Last night, my son Bryce (17) searched the house looking for an old sheet, in order to make a toga for himself. He was giving an oral report about Socrates in his Philosophy class today, and his teacher had challenged him to dress "in style." This high school senior was delighted with the report, and as he readied the bedsheet, he delighted my husband and I with his practice - the entire report would be given in questions, the Socratic way.
There is so much magic in questions! I shared with Bryce that I worked hard to nudge my students through open-ended questions, rather than through specific directions or simple "yes/no" questions. I find this a challenging way to teach and so rewarding. Questions open up whole new avenues of exploration and allow children to think more deeply about things.
I really want the children to ask questions, to be curious. In recent weeks, we have had an "Animal Sharing" box. One child brings a special animal toy from home and hides it in the box. Classmates take turns asking questions, to see if they can guess what is inside the box. We have been working on "What makes a good question?" and encouraging the children to build off of each other's answers. This is difficult for the preschoolers to grasp. We often have simple questions, such as, "Is it a bird?," "Is it an elephant?" We are noticing, recently, many of the children's questions are growing more complex. While still 'yes' or 'no,' the questions are more general, provide insight about the category of animal ("Does this animal swim?," or "Is this a very small animal?") rather than jumping immediately to specific animal guesses.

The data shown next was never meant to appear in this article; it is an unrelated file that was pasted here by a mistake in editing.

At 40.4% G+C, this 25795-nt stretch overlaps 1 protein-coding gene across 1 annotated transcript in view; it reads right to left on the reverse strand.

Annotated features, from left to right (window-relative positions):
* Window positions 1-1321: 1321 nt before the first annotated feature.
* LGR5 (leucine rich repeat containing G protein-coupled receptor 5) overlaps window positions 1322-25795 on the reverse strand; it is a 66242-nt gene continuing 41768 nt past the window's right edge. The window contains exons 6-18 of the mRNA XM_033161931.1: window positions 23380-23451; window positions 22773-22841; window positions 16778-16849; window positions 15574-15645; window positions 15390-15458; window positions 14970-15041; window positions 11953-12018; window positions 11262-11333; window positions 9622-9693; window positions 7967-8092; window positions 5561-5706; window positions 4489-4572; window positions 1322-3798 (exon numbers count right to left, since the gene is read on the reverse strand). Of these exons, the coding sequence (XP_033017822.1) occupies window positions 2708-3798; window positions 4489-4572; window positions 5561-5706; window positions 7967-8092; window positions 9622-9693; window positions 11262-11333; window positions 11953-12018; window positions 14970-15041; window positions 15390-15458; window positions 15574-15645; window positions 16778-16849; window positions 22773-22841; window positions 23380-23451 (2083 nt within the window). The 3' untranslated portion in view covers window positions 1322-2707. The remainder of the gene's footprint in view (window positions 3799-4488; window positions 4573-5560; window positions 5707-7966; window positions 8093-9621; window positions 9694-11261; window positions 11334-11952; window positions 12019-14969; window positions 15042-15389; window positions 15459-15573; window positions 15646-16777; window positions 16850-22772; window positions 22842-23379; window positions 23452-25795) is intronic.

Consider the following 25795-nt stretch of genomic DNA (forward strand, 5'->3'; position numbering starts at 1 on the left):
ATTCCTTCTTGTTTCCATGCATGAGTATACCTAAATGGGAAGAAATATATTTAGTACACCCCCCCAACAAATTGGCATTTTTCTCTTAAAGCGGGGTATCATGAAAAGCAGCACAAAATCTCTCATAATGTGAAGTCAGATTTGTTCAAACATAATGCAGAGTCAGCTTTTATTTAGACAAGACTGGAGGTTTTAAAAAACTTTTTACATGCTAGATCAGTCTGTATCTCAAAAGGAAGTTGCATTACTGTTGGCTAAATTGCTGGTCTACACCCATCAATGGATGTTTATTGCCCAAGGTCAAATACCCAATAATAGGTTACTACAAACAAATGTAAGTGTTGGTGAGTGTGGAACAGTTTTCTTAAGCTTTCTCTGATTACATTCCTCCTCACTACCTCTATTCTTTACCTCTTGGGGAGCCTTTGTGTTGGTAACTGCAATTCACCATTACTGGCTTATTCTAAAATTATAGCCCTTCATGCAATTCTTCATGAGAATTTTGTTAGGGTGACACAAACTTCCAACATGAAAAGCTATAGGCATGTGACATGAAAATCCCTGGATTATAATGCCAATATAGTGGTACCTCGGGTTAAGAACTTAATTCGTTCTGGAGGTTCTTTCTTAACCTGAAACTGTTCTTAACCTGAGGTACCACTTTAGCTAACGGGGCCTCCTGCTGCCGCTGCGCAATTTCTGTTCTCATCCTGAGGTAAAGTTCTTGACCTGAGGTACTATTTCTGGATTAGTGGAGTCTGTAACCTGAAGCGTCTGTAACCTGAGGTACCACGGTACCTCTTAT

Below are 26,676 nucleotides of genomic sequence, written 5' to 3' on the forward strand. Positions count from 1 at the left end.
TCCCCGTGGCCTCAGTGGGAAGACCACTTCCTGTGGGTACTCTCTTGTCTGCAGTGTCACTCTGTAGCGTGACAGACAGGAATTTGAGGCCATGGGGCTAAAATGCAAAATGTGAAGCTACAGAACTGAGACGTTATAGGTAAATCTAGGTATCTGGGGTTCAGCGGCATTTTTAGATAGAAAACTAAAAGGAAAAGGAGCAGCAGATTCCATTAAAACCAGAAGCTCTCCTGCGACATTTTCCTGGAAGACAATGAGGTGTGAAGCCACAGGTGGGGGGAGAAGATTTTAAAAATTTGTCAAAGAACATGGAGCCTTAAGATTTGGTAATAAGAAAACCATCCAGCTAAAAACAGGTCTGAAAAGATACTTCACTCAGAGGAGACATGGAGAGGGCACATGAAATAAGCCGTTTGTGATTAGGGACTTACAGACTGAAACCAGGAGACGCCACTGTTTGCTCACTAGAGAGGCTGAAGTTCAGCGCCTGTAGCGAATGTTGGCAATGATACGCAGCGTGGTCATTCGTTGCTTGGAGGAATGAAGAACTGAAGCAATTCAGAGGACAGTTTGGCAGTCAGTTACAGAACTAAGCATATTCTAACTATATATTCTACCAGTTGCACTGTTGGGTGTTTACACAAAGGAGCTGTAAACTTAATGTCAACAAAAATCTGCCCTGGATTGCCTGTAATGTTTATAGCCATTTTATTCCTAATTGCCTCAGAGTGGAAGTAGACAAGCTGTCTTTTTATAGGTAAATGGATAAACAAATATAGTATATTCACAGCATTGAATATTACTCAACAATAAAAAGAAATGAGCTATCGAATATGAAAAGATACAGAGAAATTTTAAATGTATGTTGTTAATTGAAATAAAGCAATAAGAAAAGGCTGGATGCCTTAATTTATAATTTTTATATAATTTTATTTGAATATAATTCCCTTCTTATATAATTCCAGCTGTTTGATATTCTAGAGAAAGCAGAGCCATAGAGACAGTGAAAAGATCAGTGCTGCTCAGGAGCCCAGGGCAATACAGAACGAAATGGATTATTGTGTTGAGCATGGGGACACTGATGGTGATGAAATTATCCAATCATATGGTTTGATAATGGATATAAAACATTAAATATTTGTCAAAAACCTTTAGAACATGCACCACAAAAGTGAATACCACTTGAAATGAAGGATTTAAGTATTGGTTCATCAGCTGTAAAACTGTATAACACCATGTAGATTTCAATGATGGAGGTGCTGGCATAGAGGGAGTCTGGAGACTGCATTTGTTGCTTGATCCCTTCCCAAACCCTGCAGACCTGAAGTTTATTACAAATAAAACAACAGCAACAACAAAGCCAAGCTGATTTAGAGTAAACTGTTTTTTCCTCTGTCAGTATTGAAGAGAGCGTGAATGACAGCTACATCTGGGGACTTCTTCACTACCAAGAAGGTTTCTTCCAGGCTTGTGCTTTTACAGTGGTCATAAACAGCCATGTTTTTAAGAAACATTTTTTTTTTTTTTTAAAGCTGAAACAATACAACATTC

Over time, through this sharing box ritual, we are all learning a lot more about the power of questions.